If the press and others took the time to actually review all the cases reported to FDA (submitted through April 30, 2019), they would have seen other brands like Purina ONE, Hill’s Pet Nutrition, Halo, V-Dog, Lotus and others. What is more important is that the majority of brands named in the report are not boutique brands and can be found in large pet specialty, grocery and mass market stores. Thus, the “B” in BEG is inaccurate and a misnomer. [ Emphasis Added ]
Of the cases investigated, 75% were common protein sources (chicken being No. 1), 24% were novel protein sources and 1% were vegetarian foods. In case you were wondering, kangaroo was only 9.3% of the total cases. Thus, the “E” for exotic in the acronym BEG is also inaccurate and a misnomer. [ Emphasis Added ]
What people fail to recognize is that almost 10% of the report cases were grain based. Thus, having veterinarians focus on grain-free foods only will likely miss cases of dogs consuming grain-based foods made by larger companies. In other words, if you don’t look for it in all food types, you will not likely find the root cause. Thus, it makes one question if grain free (the G) is truly the issue, especially when the issue does not exist in the other food forms (wet, raw, home cooked or freeze dried). [ Emphasis Added ]
There is no doubt that DCM is a serious issue for some dogs and a tragedy for those that share their lives with those dogs. However, financially-corrupted science and disingenuous reporting is not justified nor helpful and may actually delay finding the real answer to DCM and saving dogs lives. – Don
Articles on Don’s Blog
( http://www.words-woofs-meows.com )
GAKS Philosophy on Pet Nutrition – http://bit.ly/GAKS_Nut_Phil
Pet Foods We Offer At Green Acres Kennel Shop – http://bit.ly/GAKS_PetFood_Brands
FDA Update on Heart Disease in Dogs & What Should You Do? – http://bit.ly/FDA-DCM-Food-7JUL19
Shared Blog Post – FDA Updates on Heart Disease in Dogs – Hemopet – Dr. Jean Dodds – http://blog.greenacreskennel.com/2019/04/12/shared-blog-post-fda-updates-on-heart-disease-in-dogs-hemopet-dr-jean-dodds/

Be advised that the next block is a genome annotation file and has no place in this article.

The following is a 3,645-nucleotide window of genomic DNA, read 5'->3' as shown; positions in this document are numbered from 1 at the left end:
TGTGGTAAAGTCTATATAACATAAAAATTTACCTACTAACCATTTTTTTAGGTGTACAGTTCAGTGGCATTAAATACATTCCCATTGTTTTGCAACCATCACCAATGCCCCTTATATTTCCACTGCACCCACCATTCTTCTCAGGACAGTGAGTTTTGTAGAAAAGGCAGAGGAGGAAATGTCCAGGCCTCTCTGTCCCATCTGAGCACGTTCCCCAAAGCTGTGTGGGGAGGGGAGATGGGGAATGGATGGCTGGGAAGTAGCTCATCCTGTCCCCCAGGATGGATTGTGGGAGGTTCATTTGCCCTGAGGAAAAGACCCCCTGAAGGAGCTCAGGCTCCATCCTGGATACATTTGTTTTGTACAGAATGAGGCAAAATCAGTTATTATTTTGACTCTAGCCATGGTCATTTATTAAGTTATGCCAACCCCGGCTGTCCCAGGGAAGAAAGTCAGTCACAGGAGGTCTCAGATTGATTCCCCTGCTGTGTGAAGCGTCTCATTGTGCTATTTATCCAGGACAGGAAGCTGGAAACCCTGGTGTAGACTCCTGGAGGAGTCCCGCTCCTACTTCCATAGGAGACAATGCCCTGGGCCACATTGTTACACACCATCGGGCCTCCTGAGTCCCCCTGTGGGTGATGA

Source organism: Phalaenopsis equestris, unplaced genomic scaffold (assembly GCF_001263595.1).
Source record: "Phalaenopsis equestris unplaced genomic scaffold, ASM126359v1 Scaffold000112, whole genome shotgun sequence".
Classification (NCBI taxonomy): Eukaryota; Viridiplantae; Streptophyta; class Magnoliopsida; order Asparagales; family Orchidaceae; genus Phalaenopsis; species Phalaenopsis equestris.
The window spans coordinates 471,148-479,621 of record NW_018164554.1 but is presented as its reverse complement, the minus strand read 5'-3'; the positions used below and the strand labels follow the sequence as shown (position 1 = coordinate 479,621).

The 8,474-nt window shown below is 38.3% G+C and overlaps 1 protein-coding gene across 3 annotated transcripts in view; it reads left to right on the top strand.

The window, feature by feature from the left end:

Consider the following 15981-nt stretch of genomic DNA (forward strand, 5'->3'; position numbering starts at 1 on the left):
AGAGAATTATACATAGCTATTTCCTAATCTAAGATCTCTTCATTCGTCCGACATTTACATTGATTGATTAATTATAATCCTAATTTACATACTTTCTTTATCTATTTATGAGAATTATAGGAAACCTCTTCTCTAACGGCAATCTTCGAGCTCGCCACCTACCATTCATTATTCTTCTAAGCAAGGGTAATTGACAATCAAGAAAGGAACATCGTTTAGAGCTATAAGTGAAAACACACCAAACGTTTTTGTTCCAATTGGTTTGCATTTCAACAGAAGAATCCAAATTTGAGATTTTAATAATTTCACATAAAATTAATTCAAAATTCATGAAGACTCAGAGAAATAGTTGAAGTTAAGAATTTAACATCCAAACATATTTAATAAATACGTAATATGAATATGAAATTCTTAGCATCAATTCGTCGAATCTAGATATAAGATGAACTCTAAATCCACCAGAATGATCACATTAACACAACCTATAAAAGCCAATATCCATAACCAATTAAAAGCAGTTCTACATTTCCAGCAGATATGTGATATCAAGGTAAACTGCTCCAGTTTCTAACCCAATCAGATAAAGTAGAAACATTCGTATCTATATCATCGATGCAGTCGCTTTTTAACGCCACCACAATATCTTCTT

UPDATE! – Pet Nutrition – Grain-Free Foods and FDA Reports of Increased Heart Disease in Dogs – WDJ Blog Post – < http://blog.greenacreskennel.com/2018/08/06/update-pet-nutrition-grain-free-foods-and-fda-reports-of-increased-heart-disease-in-dogs-wdj-blog-post/ >
UPDATE! – Pet Nutrition – Grain-Free Foods and FDA Reports of Increased Heart Disease in Dogs – < http://blog.greenacreskennel.com/2018/07/27/update-pet-nutrition-grain-free-foods-and-fda-reports-of-increased-heart-disease-in-dogs/ >
Grain-Free Foods and FDA Reports of Increased Heart Disease in Dogs – < http://blog.greenacreskennel.com/2018/07/22/pet-nutrition-grain-free-foods-and-fda-reports-of-increased-heart-disease-in-dogs/ >
Things I Wish I Had Known… The Importance of What I Feed My Pets – – WWM-MAR2019 – http://bit.ly/Things-Nutrition-1
Podcasts from The Woof Meow Show
( http://www.woofmeowshow.com )
Podcast – Pet’s in the News–No. 4 Pet Food, DCM and The FDA – http://bit.ly/WfMw-DCM-FDA-20JUL19
Podcast – Is Feeding A Grain-Free Food to Our Dogs Dangerous?, with Linda Case, MS – http://bit.ly/Podcast-FDA-Grain-Free-LindaCase-29SEP18
FDA Investigation into Potential Link between Certain Diets and Canine Dilated Cardiomyopathy – https://www.fda.gov/animal-veterinary/news-events/fda-investigation-potential-link-between-certain-diets-and-canine-dilated-cardiomyopathy
Tuffy’s Pet Foods (NutriSource/PureVita/Natural Planet) – A Message Regarding DCM Concerns – https://nutrisourcepetfoods.com/images/content/Tuffy’s%20DCM%20Statement%20(7-1-19).pdf
Fromm Response to Updated FDA DCM Complaint Reporting – https://frommfamily.com/connect/fda-dcm-20190701/
Zignature Statement in Response to FDA Findings – https://www.zignature.com/statement-on-dcm/
Don Hanson is the co-owner of the Green Acres Kennel Shop ( greenacreskennel.com ) in Bangor, ME where he has been helping people with their pets since 1995. He is a Bach Foundation Registered Animal Practitioner (BFRAP), Certified Dog Behavior Consultant (CDBC), Associate Certified Cat Behavior Consultant (ACCBC), and a Certified Professional Dog Trainer (CPDT-KA). Don is a member of the Pet Professional Guild (PPG) and is committed to PPG’s Guiding Principles and the Pain-Free, Force-Free, and Fear-Free training, management, and care of all pets. Don produces and co-hosts a weekly radio show and podcast, The Woof Meow Show, that airs on Z62 Retro Radio WZON (AM620) and WKIT 103.3-HD3 and is streamed at http://bit.ly/AM620-WZON every Saturday at 9 AM. Podcasts of the show are available at http://woofmeowshow.libsyn.com/, the Apple Podcast app, and at Don’s blog: www.words-woofs-meows.com. The opinions in this post are those of Don Hanson.
©31-Jul-19, Donald J. Hanson, All Rights Reserved